“I remember the night the head of A&R from Clive’s label came to see us in Orlando at the old Sports Center. It was hot, it was dusty, it was July and the band just got out there and smoked it. There was no way he couldn’t go back and say ‘God, they’re f—kin’ great.’ He went back and said exactly that. Then Clive came down and we did the same thing again.”

Thomasson’s “There Goes Another Love Song” and “Green Grass and High Tides,” from 1975’s The Outlaws, were instant FM radio staples, as was “Hurry Sundown” from the band’s third album, also called Hurry Sundown.

With Thomasson and Jones on twin leads, and with O’Keefe (and later, Harvey Dalton Arnold) on bass, they crafted what worked-up fans came to call a “Three Guitar Army.”


In 1977, Paul left and started a new band, on a new label. The Outlaws continued, released a killer live album and scored another hit “(Ghost) Riders in the Sky,” and the Henry Paul band landed a radio classic with “Grey Ghost.”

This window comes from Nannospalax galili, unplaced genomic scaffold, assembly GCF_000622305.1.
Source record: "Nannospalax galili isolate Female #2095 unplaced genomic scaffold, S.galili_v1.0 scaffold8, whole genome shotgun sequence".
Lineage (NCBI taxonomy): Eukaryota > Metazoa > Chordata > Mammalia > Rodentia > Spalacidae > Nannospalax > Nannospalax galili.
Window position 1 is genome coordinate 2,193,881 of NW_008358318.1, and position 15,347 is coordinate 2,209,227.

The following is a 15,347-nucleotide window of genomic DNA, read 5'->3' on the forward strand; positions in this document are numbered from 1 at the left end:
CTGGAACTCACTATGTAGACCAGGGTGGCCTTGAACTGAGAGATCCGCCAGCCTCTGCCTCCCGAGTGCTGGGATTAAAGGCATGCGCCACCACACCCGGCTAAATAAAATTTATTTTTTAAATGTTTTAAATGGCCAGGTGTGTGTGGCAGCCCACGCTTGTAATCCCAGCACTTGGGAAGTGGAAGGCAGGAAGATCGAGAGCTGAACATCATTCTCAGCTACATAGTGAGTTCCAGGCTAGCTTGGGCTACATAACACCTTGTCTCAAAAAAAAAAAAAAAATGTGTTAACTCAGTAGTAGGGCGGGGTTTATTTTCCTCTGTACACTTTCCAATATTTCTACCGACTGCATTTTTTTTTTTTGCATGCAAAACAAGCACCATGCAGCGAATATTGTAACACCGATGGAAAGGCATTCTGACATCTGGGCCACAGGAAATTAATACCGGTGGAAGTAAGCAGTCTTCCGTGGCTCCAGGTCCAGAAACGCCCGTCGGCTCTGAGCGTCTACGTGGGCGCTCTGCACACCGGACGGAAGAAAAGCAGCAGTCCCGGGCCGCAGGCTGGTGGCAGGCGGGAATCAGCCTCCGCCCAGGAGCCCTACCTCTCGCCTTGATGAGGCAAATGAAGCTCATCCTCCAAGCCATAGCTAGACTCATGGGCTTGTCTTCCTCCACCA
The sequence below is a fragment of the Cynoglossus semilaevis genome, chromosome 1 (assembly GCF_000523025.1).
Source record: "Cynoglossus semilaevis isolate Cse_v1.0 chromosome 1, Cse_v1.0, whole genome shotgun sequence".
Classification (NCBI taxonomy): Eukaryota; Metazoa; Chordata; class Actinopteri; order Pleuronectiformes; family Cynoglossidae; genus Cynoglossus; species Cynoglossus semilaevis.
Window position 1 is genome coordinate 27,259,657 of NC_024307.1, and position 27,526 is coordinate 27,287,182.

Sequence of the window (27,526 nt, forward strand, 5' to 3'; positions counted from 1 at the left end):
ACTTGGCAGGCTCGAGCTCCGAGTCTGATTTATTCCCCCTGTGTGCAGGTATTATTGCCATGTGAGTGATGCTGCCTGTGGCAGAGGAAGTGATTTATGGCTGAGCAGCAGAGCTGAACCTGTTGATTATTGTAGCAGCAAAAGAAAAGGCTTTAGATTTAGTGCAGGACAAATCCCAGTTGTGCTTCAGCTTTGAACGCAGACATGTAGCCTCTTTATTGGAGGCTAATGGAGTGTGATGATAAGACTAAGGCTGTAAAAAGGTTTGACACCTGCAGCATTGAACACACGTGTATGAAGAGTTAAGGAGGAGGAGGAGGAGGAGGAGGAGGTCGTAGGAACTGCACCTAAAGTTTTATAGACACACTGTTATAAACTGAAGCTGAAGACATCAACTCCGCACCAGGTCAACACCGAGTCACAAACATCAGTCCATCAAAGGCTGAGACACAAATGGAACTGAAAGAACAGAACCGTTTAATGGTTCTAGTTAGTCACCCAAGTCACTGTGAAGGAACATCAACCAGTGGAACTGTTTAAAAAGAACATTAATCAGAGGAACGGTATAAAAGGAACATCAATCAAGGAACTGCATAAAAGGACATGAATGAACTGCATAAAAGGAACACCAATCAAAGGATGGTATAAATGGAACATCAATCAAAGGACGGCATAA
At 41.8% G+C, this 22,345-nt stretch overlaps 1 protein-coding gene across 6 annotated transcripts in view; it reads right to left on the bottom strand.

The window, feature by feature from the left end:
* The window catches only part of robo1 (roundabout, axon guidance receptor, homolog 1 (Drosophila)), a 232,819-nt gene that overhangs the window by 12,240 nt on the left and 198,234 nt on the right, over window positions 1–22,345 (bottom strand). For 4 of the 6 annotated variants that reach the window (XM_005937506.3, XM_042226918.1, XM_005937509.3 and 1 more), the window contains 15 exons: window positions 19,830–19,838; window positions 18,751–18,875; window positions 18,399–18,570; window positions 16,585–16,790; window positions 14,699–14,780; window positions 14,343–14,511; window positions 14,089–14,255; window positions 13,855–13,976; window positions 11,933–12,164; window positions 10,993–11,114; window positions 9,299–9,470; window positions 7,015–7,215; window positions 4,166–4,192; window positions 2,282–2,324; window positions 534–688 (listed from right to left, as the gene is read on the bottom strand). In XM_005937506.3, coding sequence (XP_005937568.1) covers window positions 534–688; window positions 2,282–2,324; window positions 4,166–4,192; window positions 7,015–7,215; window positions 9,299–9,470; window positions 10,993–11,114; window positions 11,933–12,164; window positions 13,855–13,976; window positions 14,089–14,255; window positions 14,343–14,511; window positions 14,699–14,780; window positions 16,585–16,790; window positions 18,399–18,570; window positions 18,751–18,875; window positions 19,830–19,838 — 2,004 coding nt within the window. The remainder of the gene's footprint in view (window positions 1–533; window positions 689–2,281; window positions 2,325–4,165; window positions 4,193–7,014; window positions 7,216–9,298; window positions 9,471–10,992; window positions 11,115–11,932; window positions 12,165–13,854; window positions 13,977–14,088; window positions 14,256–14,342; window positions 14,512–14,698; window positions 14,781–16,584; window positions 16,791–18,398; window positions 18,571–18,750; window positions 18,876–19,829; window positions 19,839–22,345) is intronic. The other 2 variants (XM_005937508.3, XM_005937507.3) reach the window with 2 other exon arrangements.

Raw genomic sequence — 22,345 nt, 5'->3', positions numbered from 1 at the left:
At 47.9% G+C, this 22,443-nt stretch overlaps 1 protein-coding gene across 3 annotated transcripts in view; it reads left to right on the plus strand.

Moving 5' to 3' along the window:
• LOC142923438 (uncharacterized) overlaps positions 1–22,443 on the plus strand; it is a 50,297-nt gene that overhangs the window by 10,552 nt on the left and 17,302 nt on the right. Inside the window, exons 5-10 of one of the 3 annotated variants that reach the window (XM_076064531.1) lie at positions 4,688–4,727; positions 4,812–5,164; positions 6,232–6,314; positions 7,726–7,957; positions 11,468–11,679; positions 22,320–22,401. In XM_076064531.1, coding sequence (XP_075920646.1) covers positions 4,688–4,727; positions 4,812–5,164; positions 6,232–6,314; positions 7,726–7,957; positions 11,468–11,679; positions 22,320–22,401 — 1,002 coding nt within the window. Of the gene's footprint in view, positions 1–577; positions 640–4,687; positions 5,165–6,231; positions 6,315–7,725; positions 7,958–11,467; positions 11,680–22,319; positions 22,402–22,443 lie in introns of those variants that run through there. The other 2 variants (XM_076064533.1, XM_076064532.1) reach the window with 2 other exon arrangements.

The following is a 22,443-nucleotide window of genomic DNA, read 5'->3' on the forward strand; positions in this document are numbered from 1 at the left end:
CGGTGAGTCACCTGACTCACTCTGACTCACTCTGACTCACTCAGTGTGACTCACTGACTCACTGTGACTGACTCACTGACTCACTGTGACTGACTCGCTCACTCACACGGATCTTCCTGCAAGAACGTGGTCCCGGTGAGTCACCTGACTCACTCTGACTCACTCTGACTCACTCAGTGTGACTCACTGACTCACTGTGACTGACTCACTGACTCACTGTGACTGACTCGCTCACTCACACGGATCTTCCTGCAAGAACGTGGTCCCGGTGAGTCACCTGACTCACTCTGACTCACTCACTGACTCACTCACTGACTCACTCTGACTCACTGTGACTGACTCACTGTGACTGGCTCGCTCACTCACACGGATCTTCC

Sure, there was some bad blood over the years – it’s only natural – but Paul and Thomasson reunited for 1986’s Soldier of Fortune album. Henry left again, to put BlackHawk together, and Huey carried on the Outlaws, in name and in spirit.

Huey Thomasson died at his Brooksville home in September, 2007, leaving Yoho and Paul the lone surviving members of the group’s original lineup.

“When Huey died, Monte called me and said ‘What do I do now?’” Paul remembers. “And I said ‘We’ll put the band back together, and it’ll be fine. Just knowing that with the Outlaws, the Henry Paul Band, then Blackhawk then back with the Outlaws – just knowing that it would be OK. I knew we could collectively do that.”